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Trig integral

  1. May 29, 2008 #1
    1. The problem statement, all variables and given/known data
    Find the integral from 0 to pi/2 of sin(x)dx/(cos(x)+sin(x)).


    3. The attempt at a solution

    You can easily make it into the integral of tan(x)dx/(1+tan(x)), but the substitution u=tanx can't work because tan(pi/2) is undefined. Any ideas for a good substitution?
     
  2. jcsd
  3. May 30, 2008 #2
    Use the identity for definite integrals:

    [tex]
    \int_a^b f(x)dx = \int_a^b f((a + b) - x)dx
    [/tex]

    and the trignometric identity:

    [tex]
    \sin\left(\frac{\pi}{2} - x\right) = \cos(x)
    [/tex]


    [tex]
    \cos\left(\frac{\pi}{2} - x\right) = \sin(x)
    [/tex]
     
    Last edited: May 30, 2008
  4. May 30, 2008 #3

    Defennder

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    Homework Helper

    Where did that identity come from? When does it apply? It doesn't hold for f(x) = x for example.

    As for the original integral, it's a little tricky and you have to express it in a special form to arrive at the answer.

    [tex]\frac{sin (x)}{sin (x) + cos (x)} = \frac{1}{2} \ \frac{sin (x) + cos (x) - (cos (x) - sin (x)}{sin (x) + cos (x)} = \frac{1}{2} \left(1 - \frac{cos(x) - sin(x)}{sin(x)+cos(x)} \right)[/tex]

    The rightmost expression can be easily integrated.
     
  5. May 30, 2008 #4
    Are you kidding me?? The identity is very well valid:

    [​IMG]

    It applies for any function f(x)

    really??

    [tex]\int_a^b xdx = \frac{x^2}{2}|_a^b = \frac{b^2}{2} - \frac{a^2}{2}[/tex]

    [tex]\int_a^b (a + b - x)dx = ax|_a^b + bx|_a^b - \frac{x^2}{2}\left|_a^b[/tex]

    [tex]~ =~ a(b - a)~ +~ b(b - a)~ +~ \frac{b^2}{2}~ -~ \frac{a^2}{2}~ = ~ab~ -~ a^2~ + ~b^2~ - ab~ + ~\frac{a^2}{2}~ -~ \frac{b^2}{2}[/tex]

    [tex] = \frac{b^2}{2} - \frac{a^2}{2}[/tex]

    even mathematica agrees with me:

    [​IMG]
     
  6. May 30, 2008 #5

    Defennder

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    Homework Helper

    My mistake, I was mentally exhausted when I chanced upon this earlier. But I don't see how this could help evaluate the integral. After applying the transformation, you're left with the same function as before, except this time the top trigo function is cos x.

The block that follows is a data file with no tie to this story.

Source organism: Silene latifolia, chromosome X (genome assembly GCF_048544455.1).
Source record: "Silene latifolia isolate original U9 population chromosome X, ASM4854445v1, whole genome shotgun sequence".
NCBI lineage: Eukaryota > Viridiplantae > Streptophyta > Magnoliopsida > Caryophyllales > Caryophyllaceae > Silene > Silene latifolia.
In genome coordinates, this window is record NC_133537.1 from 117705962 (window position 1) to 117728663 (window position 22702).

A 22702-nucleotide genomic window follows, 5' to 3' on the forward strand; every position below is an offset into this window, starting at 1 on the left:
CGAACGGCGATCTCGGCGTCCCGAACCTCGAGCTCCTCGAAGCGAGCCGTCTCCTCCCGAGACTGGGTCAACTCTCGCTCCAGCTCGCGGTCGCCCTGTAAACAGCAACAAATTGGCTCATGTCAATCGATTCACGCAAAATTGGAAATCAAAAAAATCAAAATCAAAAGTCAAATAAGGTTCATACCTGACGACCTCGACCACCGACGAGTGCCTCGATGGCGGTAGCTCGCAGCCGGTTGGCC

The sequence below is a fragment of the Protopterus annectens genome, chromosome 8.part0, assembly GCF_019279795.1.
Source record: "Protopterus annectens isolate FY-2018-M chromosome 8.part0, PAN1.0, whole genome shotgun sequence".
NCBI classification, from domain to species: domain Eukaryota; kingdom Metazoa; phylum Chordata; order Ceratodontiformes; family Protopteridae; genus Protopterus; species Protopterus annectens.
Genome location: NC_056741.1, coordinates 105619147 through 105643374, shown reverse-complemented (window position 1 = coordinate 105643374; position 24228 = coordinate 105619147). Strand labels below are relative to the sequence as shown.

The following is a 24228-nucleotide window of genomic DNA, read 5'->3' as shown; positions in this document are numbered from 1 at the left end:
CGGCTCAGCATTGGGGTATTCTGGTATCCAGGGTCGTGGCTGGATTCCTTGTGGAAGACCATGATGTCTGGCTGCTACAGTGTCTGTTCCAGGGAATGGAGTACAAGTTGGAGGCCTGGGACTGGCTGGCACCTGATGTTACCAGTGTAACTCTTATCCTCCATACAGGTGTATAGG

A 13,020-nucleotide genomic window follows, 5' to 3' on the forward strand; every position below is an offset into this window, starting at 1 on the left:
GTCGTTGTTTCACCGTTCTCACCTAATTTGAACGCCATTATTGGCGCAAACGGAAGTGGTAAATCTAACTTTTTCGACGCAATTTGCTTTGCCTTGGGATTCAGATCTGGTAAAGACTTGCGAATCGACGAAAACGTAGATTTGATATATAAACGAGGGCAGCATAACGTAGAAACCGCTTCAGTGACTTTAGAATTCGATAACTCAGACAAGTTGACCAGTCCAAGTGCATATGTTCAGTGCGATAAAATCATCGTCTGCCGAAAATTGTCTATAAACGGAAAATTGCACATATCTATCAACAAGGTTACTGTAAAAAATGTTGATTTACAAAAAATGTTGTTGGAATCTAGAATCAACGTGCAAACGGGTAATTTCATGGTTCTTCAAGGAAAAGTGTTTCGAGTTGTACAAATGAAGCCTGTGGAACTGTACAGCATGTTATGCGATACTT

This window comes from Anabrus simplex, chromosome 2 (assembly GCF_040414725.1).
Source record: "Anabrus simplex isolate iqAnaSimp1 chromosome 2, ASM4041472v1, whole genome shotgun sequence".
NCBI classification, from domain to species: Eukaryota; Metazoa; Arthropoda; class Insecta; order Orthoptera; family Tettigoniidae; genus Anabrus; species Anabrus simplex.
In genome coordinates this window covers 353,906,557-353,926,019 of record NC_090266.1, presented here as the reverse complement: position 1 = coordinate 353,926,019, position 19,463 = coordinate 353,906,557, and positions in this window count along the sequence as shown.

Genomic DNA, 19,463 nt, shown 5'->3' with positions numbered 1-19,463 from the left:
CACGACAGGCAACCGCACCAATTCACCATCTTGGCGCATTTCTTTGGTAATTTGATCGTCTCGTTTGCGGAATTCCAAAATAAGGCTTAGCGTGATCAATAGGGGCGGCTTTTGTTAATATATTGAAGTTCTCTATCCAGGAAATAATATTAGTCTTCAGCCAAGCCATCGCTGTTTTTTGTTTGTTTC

7. May 30, 2008 #6
    That's all right.. happens with all of us :D

    The question given above is a VERY common illustration of the above mentioned identity. Let the required integral be 'I'. Then,

    [tex]
    I = \int_0^\frac{\pi}{2} \frac{\sin(x)}{\sin(x) + \cos(x)}dx
    [/tex]

    (eqn. 1)

    [tex]
    I = \int_0^\frac{\pi}{2} \frac{\sin\left(\frac{\pi}{2} - x\right)}{\sin\left(\frac{\pi}{2} - x\right) + \cos\left(\frac{\pi}{2} - x\right)}dx = \frac{\cos(x)}{\sin(x) + \cos(x)}dx
    [/tex]

    (eqn. 2)

    adding both of them together,

    [tex]
    2I = \int_0^\frac{\pi}{2} \frac{\sin(x) + \cos(x)}{\sin(x) + \cos(x)}dx = \int_0^\frac{\pi}{2} dx = \frac{\pi}{2}
    [/tex]

    and hence,

    [tex]
    I = \frac{\pi}{4}
    [/tex]
     
  8. May 30, 2008 #7
    That was very slick Rohan!
     
  9. May 30, 2008 #8

    Defennder

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    Homework Helper

    That's something I never did think of. Quite novel indeed.
     
  10. May 30, 2008 #9

    D H

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    Staff Emeritus
    Science Advisor

    Much nicer than the identity

    [tex]\sin x = \frac 1 2 \bigl((\cos x + \sin x) - (\cos x - \sin x)\bigr)[/tex]

    from which

    [tex]\int_0^{\pi/2} \frac{\sin x}{\cos x + \sin x}\,dx
    = \frac 1 2 \bigl(x - \ln(\cos x + \sin x)\bigr)\Bigl|_0^{\pi/2} = \frac {\pi} 4[/tex]
     
  11. May 30, 2008 #10
    which is what Defennder already suggested... and what makes this much nicer??
     
  12. May 30, 2008 #11

    D H

    User Avatar
    Staff Emeritus
    Science Advisor

    Sorry, my post was too short. Your technique is much nice.
     
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